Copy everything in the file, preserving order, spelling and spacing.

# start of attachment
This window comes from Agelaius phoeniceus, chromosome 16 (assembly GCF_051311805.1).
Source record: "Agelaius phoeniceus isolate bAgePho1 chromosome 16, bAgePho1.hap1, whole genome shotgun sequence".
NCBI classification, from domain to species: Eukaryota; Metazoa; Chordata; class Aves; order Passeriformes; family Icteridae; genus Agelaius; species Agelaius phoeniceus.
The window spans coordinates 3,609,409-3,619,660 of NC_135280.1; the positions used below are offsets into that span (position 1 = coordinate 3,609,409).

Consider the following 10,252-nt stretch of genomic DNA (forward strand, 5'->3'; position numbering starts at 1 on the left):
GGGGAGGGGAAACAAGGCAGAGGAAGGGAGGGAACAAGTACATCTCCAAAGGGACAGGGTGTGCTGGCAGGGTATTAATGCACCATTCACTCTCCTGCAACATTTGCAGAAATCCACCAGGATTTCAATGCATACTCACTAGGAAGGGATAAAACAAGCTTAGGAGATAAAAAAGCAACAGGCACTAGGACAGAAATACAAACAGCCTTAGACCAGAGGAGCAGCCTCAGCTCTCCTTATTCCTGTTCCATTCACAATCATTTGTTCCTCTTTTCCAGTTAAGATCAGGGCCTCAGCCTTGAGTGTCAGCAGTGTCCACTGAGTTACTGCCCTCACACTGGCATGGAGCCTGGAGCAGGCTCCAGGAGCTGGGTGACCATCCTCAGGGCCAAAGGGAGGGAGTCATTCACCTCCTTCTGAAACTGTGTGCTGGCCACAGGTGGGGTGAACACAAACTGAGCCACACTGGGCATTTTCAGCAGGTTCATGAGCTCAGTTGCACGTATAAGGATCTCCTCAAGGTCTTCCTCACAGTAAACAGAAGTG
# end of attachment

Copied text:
This window comes from Agelaius phoeniceus, chromosome 16 (assembly GCF_051311805.1).
Source record: "Agelaius phoeniceus isolate bAgePho1 chromosome 16, bAgePho1.hap1, whole genome shotgun sequence".
NCBI classification, from domain to species: Eukaryota; Metazoa; Chordata; class Aves; order Passeriformes; family Icteridae; genus Agelaius; species Agelaius phoeniceus.
The window spans coordinates 3,609,409-3,619,660 of NC_135280.1; the positions used below are offsets into that span (position 1 = coordinate 3,609,409).

Consider the following 10,252-nt stretch of genomic DNA (forward strand, 5'->3'; position numbering starts at 1 on the left):
GGGGAGGGGAAACAAGGCAGAGGAAGGGAGGGAACAAGTACATCTCCAAAGGGACAGGGTGTGCTGGCAGGGTATTAATGCACCATTCACTCTCCTGCAACATTTGCAGAAATCCACCAGGATTTCAATGCATACTCACTAGGAAGGGATAAAACAAGCTTAGGAGATAAAAAAGCAACAGGCACTAGGACAGAAATACAAACAGCCTTAGACCAGAGGAGCAGCCTCAGCTCTCCTTATTCCTGTTCCATTCACAATCATTTGTTCCTCTTTTCCAGTTAAGATCAGGGCCTCAGCCTTGAGTGTCAGCAGTGTCCACTGAGTTACTGCCCTCACACTGGCATGGAGCCTGGAGCAGGCTCCAGGAGCTGGGTGACCATCCTCAGGGCCAAAGGGAGGGAGTCATTCACCTCCTTCTGAAACTGTGTGCTGGCCACAGGTGGGGTGAACACAAACTGAGCCACACTGGGCATTTTCAGCAGGTTCATGAGCTCAGTTGCACGTATAAGGATCTCCTCAAGGTCTTCCTCACAGTAAACAGAAGTG